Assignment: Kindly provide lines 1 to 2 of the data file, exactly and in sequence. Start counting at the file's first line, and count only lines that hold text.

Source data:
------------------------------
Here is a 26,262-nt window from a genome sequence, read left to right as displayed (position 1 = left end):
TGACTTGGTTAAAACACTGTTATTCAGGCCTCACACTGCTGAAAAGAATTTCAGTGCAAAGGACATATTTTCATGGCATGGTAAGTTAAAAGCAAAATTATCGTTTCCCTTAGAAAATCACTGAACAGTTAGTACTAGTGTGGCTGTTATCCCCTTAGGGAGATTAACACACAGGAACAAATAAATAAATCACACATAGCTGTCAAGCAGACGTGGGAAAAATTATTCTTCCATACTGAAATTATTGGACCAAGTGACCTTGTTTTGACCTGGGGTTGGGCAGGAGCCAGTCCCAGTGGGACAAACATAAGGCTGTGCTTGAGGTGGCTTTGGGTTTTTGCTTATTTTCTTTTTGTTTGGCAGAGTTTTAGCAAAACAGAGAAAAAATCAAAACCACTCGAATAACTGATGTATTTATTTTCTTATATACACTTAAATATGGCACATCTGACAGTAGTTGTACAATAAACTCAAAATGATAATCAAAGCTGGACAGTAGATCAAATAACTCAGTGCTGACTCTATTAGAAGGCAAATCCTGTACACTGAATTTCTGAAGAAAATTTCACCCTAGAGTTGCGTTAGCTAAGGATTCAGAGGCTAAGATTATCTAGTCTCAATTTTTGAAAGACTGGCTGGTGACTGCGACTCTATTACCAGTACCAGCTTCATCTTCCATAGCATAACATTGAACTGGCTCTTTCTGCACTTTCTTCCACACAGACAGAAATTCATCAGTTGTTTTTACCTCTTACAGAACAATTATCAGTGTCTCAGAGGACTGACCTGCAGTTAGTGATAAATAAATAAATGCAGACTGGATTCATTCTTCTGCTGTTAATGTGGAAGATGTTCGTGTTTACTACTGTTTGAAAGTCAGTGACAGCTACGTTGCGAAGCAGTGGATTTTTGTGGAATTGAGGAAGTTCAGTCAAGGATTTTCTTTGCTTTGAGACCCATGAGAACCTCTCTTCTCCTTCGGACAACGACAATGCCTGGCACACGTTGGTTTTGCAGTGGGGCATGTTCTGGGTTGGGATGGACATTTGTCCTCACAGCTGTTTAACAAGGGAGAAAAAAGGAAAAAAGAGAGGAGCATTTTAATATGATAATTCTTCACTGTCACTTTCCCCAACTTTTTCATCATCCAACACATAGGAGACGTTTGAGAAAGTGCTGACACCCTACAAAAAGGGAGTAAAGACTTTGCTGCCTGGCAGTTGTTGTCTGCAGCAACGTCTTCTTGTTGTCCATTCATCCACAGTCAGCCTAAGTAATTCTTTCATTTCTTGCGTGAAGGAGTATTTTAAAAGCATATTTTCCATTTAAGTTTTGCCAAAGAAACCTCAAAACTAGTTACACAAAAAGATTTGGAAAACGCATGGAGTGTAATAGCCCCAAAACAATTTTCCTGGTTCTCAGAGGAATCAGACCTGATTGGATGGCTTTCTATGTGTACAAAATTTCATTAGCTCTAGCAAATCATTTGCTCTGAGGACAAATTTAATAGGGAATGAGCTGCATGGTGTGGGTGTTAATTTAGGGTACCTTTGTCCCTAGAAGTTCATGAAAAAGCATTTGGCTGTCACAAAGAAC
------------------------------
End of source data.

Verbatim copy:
Here is a 26,262-nt window from a genome sequence, read left to right as displayed (position 1 = left end):
TGACTTGGTTAAAACACTGTTATTCAGGCCTCACACTGCTGAAAAGAATTTCAGTGCAAAGGACATATTTTCATGGCATGGTAAGTTAAAAGCAAAATTATCGTTTCCCTTAGAAAATCACTGAACAGTTAGTACTAGTGTGGCTGTTATCCCCTTAGGGAGATTAACACACAGGAACAAATAAATAAATCACACATAGCTGTCAAGCAGACGTGGGAAAAATTATTCTTCCATACTGAAATTATTGGACCAAGTGACCTTGTTTTGACCTGGGGTTGGGCAGGAGCCAGTCCCAGTGGGACAAACATAAGGCTGTGCTTGAGGTGGCTTTGGGTTTTTGCTTATTTTCTTTTTGTTTGGCAGAGTTTTAGCAAAACAGAGAAAAAATCAAAACCACTCGAATAACTGATGTATTTATTTTCTTATATACACTTAAATATGGCACATCTGACAGTAGTTGTACAATAAACTCAAAATGATAATCAAAGCTGGACAGTAGATCAAATAACTCAGTGCTGACTCTATTAGAAGGCAAATCCTGTACACTGAATTTCTGAAGAAAATTTCACCCTAGAGTTGCGTTAGCTAAGGATTCAGAGGCTAAGATTATCTAGTCTCAATTTTTGAAAGACTGGCTGGTGACTGCGACTCTATTACCAGTACCAGCTTCATCTTCCATAGCATAACATTGAACTGGCTCTTTCTGCACTTTCTTCCACACAGACAGAAATTCATCAGTTGTTTTTACCTCTTACAGAACAATTATCAGTGTCTCAGAGGACTGACCTGCAGTTAGTGATAAATAAATAAATGCAGACTGGATTCATTCTTCTGCTGTTAATGTGGAAGATGTTCGTGTTTACTACTGTTTGAAAGTCAGTGACAGCTACGTTGCGAAGCAGTGGATTTTTGTGGAATTGAGGAAGTTCAGTCAAGGATTTTCTTTGCTTTGAGACCCATGAGAACCTCTCTTCTCCTTCGGACAACGACAATGCCTGGCACACGTTGGTTTTGCAGTGGGGCATGTTCTGGGTTGGGATGGACATTTGTCCTCACAGCTGTTTAACAAGGGAGAAAAAAGGAAAAAAGAGAGGAGCATTTTAATATGATAATTCTTCACTGTCACTTTCCCCAACTTTTTCATCATCCAACACATAGGAGACGTTTGAGAAAGTGCTGACACCCTACAAAAAGGGAGTAAAGACTTTGCTGCCTGGCAGTTGTTGTCTGCAGCAACGTCTTCTTGTTGTCCATTCATCCACAGTCAGCCTAAGTAATTCTTTCATTTCTTGCGTGAAGGAGTATTTTAAAAGCATATTTTCCATTTAAGTTTTGCCAAAGAAACCTCAAAACTAGTTACACAAAAAGATTTGGAAAACGCATGGAGTGTAATAGCCCCAAAACAATTTTCCTGGTTCTCAGAGGAATCAGACCTGATTGGATGGCTTTCTATGTGTACAAAATTTCATTAGCTCTAGCAAATCATTTGCTCTGAGGACAAATTTAATAGGGAATGAGCTGCATGGTGTGGGTGTTAATTTAGGGTACCTTTGTCCCTAGAAGTTCATGAAAAAGCATTTGGCTGTCACAAAGAAC